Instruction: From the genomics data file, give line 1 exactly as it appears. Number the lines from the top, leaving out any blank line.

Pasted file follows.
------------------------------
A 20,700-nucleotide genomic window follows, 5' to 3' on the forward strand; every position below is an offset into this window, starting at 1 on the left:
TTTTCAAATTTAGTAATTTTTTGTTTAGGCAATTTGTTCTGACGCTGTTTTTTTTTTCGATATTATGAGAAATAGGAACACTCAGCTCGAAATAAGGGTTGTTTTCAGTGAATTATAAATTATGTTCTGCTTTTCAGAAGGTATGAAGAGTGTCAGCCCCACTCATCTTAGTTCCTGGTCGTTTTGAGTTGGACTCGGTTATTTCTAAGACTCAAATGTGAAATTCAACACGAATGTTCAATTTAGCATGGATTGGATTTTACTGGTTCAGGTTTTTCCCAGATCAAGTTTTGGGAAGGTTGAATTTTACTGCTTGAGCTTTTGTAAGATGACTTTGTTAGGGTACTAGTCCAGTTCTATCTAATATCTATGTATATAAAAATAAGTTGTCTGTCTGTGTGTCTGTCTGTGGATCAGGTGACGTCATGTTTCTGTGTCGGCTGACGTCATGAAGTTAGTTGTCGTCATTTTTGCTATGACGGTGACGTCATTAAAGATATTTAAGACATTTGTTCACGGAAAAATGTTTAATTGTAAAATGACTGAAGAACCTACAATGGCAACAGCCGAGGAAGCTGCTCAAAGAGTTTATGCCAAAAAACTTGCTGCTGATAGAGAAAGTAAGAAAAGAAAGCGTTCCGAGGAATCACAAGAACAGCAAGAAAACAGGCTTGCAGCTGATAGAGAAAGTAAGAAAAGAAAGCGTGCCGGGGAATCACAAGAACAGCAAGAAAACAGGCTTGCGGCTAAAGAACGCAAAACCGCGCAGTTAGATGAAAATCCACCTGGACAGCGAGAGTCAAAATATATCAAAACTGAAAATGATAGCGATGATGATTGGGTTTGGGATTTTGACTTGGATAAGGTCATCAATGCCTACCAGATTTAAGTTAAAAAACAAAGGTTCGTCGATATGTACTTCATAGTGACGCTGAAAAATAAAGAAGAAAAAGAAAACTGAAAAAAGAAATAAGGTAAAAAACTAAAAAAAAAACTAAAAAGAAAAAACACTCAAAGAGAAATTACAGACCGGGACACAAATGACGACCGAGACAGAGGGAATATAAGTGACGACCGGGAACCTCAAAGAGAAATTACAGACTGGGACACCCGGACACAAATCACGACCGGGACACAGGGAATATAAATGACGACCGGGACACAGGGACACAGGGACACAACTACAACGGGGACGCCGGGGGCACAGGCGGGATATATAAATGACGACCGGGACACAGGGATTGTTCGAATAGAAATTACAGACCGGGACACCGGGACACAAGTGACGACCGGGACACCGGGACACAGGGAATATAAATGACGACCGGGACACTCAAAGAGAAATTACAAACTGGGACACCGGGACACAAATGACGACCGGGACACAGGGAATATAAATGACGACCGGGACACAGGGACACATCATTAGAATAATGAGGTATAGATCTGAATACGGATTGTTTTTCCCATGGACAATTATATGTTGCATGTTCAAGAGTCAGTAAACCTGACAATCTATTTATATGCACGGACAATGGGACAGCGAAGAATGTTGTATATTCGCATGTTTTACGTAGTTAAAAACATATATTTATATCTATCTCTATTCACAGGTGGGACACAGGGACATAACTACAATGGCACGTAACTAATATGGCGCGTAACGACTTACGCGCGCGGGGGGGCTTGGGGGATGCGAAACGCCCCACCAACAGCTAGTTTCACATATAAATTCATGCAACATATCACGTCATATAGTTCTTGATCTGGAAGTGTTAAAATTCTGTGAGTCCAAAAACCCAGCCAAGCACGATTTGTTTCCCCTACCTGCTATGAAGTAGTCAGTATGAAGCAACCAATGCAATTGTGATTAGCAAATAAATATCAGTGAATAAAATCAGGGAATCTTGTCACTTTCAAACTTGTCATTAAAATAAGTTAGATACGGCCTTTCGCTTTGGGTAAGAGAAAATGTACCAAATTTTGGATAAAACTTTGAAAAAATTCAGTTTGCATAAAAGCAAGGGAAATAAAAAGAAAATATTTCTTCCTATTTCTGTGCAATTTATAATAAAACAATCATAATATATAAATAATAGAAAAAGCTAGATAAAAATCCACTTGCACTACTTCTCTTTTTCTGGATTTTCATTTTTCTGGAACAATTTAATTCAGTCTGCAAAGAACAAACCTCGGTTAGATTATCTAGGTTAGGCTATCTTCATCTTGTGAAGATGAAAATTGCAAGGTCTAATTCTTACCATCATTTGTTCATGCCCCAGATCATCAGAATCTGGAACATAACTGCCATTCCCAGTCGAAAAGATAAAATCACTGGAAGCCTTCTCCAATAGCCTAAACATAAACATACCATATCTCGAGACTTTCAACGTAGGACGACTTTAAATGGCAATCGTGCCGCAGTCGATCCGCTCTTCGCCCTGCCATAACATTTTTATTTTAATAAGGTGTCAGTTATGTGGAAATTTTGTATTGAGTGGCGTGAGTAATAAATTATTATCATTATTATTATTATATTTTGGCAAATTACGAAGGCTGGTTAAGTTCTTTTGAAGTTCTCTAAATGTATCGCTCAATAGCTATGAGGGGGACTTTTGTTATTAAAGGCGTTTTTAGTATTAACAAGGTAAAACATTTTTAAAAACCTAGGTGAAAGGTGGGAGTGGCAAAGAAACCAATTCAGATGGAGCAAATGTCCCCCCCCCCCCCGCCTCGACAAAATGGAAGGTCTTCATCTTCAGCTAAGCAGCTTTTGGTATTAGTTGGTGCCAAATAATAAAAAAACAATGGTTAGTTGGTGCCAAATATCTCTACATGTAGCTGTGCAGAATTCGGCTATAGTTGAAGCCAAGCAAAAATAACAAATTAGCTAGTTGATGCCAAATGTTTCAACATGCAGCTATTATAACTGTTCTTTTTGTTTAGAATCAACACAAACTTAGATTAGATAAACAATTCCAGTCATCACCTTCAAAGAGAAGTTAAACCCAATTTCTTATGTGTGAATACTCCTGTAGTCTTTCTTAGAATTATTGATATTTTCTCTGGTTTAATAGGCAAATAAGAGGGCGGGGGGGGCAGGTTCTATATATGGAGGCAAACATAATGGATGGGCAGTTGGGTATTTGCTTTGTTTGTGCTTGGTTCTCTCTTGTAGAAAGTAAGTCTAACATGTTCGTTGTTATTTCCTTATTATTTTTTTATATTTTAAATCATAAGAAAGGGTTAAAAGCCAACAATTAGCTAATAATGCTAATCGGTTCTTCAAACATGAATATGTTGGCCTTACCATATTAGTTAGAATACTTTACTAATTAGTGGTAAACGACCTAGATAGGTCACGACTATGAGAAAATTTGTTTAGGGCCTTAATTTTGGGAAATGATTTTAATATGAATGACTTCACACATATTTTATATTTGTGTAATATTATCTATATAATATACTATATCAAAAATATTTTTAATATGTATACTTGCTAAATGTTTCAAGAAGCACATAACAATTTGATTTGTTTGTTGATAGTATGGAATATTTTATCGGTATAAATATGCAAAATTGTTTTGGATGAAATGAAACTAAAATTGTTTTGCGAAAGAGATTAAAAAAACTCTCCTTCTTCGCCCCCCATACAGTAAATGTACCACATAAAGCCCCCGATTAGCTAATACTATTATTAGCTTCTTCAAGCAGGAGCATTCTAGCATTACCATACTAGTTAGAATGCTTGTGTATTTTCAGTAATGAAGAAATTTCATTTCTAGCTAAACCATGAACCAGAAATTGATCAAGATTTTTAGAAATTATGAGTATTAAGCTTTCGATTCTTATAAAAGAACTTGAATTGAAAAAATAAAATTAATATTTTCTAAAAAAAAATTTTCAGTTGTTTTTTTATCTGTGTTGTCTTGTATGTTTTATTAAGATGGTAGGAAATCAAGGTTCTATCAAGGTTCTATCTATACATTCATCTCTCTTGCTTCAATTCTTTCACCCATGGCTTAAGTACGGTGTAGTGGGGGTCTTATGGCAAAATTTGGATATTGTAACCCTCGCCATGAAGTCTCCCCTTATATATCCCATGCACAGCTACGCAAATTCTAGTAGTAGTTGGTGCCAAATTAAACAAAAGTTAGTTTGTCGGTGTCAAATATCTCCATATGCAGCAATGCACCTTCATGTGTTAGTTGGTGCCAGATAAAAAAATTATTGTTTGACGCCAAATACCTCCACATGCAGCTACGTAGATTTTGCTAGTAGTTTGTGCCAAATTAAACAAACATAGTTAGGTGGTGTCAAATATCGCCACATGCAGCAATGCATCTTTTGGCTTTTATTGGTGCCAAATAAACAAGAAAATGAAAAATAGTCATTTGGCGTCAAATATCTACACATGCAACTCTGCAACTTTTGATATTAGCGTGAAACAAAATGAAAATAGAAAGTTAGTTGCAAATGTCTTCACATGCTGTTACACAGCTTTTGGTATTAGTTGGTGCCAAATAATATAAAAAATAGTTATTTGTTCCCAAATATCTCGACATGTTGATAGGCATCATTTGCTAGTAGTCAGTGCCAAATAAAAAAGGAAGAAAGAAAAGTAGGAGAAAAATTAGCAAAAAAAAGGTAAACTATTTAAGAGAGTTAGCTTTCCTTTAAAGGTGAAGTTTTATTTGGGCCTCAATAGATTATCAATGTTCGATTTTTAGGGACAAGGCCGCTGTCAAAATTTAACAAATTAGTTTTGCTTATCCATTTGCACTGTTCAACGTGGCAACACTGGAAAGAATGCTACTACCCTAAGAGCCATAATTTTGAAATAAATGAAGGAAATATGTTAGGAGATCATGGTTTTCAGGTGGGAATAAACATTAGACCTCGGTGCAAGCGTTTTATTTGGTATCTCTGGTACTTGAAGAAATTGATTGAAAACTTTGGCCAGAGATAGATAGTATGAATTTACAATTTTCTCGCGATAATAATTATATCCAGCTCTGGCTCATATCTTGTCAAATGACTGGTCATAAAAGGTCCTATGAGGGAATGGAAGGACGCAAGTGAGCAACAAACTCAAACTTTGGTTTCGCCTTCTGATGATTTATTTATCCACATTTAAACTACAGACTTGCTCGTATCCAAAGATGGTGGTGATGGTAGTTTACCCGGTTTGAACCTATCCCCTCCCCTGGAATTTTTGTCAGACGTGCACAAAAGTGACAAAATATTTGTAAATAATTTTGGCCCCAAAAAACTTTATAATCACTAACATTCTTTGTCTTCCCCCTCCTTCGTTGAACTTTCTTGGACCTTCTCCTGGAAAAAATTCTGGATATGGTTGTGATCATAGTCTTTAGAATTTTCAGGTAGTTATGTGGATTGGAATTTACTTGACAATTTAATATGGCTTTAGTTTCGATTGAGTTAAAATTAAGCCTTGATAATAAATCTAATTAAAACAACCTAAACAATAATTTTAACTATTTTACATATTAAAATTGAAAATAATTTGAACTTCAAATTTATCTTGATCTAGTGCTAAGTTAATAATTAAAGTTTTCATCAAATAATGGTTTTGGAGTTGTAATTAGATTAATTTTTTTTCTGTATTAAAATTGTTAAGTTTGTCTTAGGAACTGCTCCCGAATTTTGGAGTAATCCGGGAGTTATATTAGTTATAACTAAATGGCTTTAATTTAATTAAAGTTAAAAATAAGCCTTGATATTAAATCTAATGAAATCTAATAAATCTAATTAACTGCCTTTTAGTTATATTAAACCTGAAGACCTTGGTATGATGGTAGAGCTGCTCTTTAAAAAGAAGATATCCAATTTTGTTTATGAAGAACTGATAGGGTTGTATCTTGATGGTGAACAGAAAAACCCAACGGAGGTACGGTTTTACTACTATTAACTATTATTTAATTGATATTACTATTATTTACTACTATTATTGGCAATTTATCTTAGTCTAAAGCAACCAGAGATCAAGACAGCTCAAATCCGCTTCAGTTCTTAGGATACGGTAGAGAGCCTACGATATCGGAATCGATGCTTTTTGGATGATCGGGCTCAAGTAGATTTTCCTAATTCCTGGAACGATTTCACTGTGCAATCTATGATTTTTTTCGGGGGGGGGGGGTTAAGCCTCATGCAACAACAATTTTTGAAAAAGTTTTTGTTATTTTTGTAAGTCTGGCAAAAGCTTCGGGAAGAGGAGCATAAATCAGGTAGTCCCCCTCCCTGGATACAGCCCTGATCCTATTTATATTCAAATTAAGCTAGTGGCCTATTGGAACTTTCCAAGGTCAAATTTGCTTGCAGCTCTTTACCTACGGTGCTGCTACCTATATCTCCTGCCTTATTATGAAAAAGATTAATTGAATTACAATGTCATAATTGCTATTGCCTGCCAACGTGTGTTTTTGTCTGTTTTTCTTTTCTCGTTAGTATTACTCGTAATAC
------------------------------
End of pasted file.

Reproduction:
A 20,700-nucleotide genomic window follows, 5' to 3' on the forward strand; every position below is an offset into this window, starting at 1 on the left: